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J Pediatr Oncol Nurs. 2004 May-Jun;21(3):175-9.

End-of-life research as a priority for pediatric oncology.

Author information

1
Division of Nursing Research, St. Jude Children's Research Hospital, Memphis, TN, USA. pam.hinds@stjude.org

Abstract

Approximately 2,200 children and adolescents die a cancer-related death each year in the United States; of these, almost 90% will die while experiencing 2 to 8 troubling symptoms. With improved symptom control and end-of-life care, these patients might suffer less before they die and their survivors might experience fewer or less intense adverse physical and mental conditions secondary to their bereavement. The focus of this article is on five key areas related to end of life where research is critically needed; (a) the characteristics of cancer-related death and the profiles of survivorship in bereaved family members and health care providers, (b) the trajectory of dying in children and adolescents and a comparison of care delivery preferred by the family and that actually delivered, (c) end-of-life decision making, (d) the financial costs of a child or adolescent dying a cancer-related death and associated policy making, and (e) outcomes of symptom-directed or bereavement interventions. Knowing the characteristics of cancer-related deaths in children and adolescents will help researchers and clinicians develop and test effective interventions related to symptom management, decision making, and availability of care delivery models that match the dying child's needs and preferences. Such interventions could also contribute to the highest quality and cost-effective care being provided to the bereaved survivors.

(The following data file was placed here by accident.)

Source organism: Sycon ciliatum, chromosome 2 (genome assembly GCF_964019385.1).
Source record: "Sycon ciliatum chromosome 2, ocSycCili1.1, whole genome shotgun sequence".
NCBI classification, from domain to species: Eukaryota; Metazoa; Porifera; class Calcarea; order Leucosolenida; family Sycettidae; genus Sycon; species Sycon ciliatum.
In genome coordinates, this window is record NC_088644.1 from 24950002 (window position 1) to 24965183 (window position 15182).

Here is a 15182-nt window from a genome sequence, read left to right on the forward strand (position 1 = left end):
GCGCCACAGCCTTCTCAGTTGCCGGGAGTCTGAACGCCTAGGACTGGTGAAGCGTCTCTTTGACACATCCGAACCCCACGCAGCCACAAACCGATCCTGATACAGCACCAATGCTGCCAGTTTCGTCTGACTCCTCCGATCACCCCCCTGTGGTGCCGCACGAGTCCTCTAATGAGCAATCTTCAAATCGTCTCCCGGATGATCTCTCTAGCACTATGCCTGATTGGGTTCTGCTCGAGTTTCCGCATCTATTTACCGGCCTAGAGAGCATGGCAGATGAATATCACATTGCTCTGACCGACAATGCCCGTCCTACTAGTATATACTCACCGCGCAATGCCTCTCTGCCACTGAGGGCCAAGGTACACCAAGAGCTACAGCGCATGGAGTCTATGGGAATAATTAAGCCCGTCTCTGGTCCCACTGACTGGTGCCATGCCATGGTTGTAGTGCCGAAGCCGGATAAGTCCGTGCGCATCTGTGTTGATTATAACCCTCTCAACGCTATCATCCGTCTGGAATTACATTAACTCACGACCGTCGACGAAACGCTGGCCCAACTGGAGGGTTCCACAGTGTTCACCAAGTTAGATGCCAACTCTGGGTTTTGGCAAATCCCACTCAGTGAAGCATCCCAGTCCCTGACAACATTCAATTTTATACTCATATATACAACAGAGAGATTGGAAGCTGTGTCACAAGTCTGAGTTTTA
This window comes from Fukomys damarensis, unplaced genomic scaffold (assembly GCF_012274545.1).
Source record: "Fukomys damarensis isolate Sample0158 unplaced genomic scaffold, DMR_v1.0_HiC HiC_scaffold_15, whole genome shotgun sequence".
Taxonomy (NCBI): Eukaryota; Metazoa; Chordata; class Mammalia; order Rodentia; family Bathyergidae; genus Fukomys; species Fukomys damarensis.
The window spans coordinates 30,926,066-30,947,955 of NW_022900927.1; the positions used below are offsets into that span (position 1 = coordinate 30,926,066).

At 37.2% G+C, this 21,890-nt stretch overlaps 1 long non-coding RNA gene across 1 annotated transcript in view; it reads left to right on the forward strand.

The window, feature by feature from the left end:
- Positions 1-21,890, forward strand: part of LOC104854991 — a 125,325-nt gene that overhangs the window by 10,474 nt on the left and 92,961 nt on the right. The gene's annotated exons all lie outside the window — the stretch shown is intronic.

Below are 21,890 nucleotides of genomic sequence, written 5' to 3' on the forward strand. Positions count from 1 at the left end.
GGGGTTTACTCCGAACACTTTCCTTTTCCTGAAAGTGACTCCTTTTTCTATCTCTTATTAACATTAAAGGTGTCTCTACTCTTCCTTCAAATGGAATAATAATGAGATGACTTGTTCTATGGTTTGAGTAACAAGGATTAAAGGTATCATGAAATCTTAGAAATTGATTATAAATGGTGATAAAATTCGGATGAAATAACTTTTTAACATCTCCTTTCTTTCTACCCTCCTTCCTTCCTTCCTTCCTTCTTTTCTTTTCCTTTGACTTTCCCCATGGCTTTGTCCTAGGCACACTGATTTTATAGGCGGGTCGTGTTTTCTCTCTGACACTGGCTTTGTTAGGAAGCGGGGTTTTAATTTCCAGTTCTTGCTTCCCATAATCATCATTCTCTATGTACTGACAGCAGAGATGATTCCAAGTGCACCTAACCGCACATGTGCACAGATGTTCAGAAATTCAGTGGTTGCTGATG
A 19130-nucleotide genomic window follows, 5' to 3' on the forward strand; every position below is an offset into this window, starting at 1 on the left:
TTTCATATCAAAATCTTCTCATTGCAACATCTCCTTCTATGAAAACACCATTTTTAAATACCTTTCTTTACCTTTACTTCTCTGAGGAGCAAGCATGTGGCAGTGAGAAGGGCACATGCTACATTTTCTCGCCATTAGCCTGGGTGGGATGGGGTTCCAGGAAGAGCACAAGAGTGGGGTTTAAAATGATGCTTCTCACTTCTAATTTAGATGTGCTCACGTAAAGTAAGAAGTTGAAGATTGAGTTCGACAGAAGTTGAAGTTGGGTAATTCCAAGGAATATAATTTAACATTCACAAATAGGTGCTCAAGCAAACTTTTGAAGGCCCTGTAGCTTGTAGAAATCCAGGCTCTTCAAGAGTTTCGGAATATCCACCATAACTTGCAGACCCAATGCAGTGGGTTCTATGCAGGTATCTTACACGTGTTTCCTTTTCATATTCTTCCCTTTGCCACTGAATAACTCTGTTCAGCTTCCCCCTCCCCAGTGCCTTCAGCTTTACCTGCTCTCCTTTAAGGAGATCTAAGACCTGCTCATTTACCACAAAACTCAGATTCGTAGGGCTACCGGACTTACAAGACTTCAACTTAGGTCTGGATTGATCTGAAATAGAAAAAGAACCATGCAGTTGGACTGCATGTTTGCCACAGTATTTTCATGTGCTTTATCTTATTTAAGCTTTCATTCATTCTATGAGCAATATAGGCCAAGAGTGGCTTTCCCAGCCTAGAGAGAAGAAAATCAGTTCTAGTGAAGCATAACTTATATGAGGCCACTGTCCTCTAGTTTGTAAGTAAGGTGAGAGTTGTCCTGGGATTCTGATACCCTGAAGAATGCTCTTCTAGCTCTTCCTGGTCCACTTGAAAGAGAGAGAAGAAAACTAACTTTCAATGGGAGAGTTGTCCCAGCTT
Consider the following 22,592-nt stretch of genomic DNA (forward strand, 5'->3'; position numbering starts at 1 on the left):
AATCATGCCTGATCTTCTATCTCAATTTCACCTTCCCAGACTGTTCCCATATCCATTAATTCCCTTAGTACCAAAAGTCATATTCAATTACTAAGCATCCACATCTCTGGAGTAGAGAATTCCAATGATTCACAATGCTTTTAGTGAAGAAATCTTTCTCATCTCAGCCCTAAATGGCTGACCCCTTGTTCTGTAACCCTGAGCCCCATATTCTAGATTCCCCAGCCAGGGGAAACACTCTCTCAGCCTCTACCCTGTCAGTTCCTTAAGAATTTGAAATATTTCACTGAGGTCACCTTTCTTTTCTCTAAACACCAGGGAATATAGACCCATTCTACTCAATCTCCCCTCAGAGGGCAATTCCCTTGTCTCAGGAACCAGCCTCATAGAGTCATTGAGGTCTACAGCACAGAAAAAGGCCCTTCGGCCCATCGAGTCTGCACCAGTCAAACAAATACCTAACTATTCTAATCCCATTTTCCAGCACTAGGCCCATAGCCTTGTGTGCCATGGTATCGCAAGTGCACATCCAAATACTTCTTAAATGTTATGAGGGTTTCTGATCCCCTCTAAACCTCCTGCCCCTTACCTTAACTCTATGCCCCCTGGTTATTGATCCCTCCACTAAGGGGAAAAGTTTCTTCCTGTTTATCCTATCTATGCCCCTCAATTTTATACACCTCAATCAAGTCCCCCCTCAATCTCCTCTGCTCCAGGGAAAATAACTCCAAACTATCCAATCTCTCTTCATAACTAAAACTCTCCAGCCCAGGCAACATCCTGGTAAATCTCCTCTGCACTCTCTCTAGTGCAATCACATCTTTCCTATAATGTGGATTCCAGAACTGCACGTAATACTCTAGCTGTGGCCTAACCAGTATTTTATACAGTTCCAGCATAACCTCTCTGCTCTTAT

PMID:
15296049
DOI:
10.1177/1043454204264386
[Indexed for MEDLINE]
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